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Plastic Bottles 101
How Much Do You Know about Plastic Bottles?

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Are Plastic Bottles Safe? Chemical BPA a Suspect in Triggering Breast Cancer, Prostate Cancer, Early Puberty, and Obesity

Are plastic bottles safe? This question can be answered by reading the previous list of types of plastics used in various food and water containers. As for the safety of the popular Nalgene bottles, let's take a hint from the Canadian government: In April 2008, the Canadian government banned all polycarbonate plastic baby bottles. After reviewing 150 medical-research papers, the Canadian health minister said that children up to the age of 18 months were at the most risk from the chemical BPA. The Canadian government was ready to declare this chemical ingredient in plastic bottles "toxic." In April 2008, even the retail giant Wal-Mart announced that it will pull all polycarbonate plastic water bottles from its shelves in Canada and the United States by early 2009. Retailer Toys "R" Us has planned to phase out all BPA-containing plastic bottles by the end of 2008.

As many readers know, in April and May 2008, certain types of popular plastic bottles (i.e., the clear Nalgene bottles) have been in controversy over its safety. To put the chemicals in plastic bottles in perspective, the United States Environmental Protection Agency (EPA) has approved some 80,000 chemicals for consumer use, according to the Center for Children's Health and the Environment. Of those 80,000 approved chemicals, 2,800 are manufactured in large volumes of more than one million pounds per year. But fewer than half of those high-volume consumer-use chemicals have been studied for their toxicity and health effects in animals or humans (reported in the New York Times, April 2008). Essentially, until these recent years, few people knew of the harmful health effects of BPA in the polycarbonate plastic water bottles.

Other food-related containers are not safe as well: In early 2008, 24 manufacturers and retailers of children's vinyl lunch boxes were sued by a nonprofit organization in Oakland, California, after two independent labs tested lead in them. Babies and children are especially vulnerable to chemicals found in plastic bottles because they are still developing and even small amounts of toxic substances can cause profound and long-term effects in them.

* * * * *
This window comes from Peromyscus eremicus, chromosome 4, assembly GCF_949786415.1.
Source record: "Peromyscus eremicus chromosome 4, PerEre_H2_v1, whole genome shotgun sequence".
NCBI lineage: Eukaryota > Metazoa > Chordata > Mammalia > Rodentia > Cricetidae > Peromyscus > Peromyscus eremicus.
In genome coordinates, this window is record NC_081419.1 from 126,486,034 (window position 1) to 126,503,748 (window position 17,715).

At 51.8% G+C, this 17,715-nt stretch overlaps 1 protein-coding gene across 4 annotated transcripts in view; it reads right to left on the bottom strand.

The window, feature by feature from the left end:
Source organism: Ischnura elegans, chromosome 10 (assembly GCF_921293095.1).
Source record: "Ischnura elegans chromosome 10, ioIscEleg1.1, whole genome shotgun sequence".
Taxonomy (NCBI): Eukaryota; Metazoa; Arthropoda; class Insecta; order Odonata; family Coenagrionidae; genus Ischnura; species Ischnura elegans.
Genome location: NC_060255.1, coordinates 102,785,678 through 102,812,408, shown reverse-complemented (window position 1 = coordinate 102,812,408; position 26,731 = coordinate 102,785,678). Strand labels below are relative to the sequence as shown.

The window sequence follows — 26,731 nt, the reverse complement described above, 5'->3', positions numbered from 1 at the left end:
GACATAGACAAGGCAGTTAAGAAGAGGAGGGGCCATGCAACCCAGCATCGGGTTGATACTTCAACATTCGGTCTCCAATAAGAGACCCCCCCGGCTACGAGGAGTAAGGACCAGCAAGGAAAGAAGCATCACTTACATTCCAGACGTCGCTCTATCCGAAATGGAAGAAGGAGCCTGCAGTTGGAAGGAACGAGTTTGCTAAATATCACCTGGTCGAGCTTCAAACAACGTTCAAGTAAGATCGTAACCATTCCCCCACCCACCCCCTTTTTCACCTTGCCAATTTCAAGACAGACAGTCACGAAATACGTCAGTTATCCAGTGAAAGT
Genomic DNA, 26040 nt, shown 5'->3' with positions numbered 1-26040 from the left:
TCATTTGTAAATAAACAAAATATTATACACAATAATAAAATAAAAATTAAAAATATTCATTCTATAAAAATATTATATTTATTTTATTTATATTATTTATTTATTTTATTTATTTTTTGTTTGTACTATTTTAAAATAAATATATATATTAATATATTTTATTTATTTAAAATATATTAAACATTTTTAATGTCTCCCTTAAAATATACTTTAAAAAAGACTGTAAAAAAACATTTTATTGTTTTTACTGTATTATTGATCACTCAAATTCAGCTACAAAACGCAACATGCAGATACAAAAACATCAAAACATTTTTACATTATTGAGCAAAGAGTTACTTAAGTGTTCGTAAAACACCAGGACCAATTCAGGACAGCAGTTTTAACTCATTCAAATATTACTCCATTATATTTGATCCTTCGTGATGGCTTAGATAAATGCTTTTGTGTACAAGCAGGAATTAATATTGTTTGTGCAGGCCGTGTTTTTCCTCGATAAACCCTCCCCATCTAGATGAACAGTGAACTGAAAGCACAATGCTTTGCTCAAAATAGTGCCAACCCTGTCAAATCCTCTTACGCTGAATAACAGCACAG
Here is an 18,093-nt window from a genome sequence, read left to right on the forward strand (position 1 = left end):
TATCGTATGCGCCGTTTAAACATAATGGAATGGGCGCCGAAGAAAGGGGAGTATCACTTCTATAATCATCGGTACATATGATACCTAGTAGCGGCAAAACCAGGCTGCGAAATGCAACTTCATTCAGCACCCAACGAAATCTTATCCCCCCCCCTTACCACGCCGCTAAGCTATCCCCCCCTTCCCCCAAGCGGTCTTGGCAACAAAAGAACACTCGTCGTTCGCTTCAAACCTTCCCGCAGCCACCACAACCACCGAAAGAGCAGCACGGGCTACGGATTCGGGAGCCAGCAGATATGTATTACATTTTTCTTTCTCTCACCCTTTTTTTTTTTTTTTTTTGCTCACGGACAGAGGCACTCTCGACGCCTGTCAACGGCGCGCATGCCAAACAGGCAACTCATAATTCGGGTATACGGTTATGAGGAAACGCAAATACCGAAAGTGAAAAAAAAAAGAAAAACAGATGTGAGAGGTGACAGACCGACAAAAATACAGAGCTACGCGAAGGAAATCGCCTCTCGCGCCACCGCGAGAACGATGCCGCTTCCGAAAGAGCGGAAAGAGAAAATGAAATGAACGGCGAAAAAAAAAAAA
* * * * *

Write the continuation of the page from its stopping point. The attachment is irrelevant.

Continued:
For Your Family's Health
To be safe, if you are currently using reusable plastic bottles to fill them with the pure R.O. water filtered at home, consider switching to either the good, old-fashion glass bottles or the temperature-insulated stainless-steel vacuum bottles. Yes, we know that glass and steel bottles are not as fabulously attractive, colorful, light-weight, shatter-resistant, cheap, and in general, more convenient, than the plastic bottles and polycarbonate plastic (such as Nalgene) sports bottles. But in the long run, you will be drinking pure water without having to worry about any leached chemicals. One additional advantage of these bottles: the glass and stainless-steel containers are durable and probably more economical in the long run.

For babies and children, we definitely recommend against using any type of plastic bottles for their food and drink. Baby bottles should be made of glass which doesn't leak chemicals and doesn't react with milk and other baby formula. Children should use glass, ceramic, or stainless-steel cups and bowls. We caution that even adults should try to avoid food and drink containers made of plastic. As for storing several gallons of water at home for regular or emergency use, use glass jugs and store the water out of direct sunlight whenever possible.

Try to reduce your intake of canned food as well because the food cans are lined with BPA-containing plastic liners (#7, OTHER). BPA also leaches into the food in the cans.

For Environmental Health
Plastic bottles are convenient and ubiquitous, so much so nowadays that plastic-bottle litter is an ever-present part of our urban landscapes. Their presence and litter can be found from the Arctic to the Sahara Desert, from Siberia to the Amazons, and from the Himalayas to the middle of the Pacific Ocean, with their reach spreading all over the globe. In 2006 alone, people discarded 38 billion water bottles in the landfill without recycling them (only 23% of all water bottles are ever recycled). In general, it is good to avoid plastics whenever possible. Consider the following sets of facts (from many commonly cited news, government, and industry sources):

  • Worldwide 2.7 million tons of plastics are used annually to bottle drinking water. (OneWorld)
  • Americans will buy an estimated 25 billion one-serving, plastic water bottles in 2008. Eight out of 10 (22 billion) will be thrown away and ended up in a landfill. (Container Recycling Institute)
  • An estimated 1.5 million barrels of oil will be used just so that Americans can consume plastic bottled water; this amount of oil is sufficient to fuel some 100,000 cars in America for a year. (Earth Policy Institute)

So, use glass or steel bottles to bottle your own filtered water at home and improve your health while reducing your contribution to global pollution!

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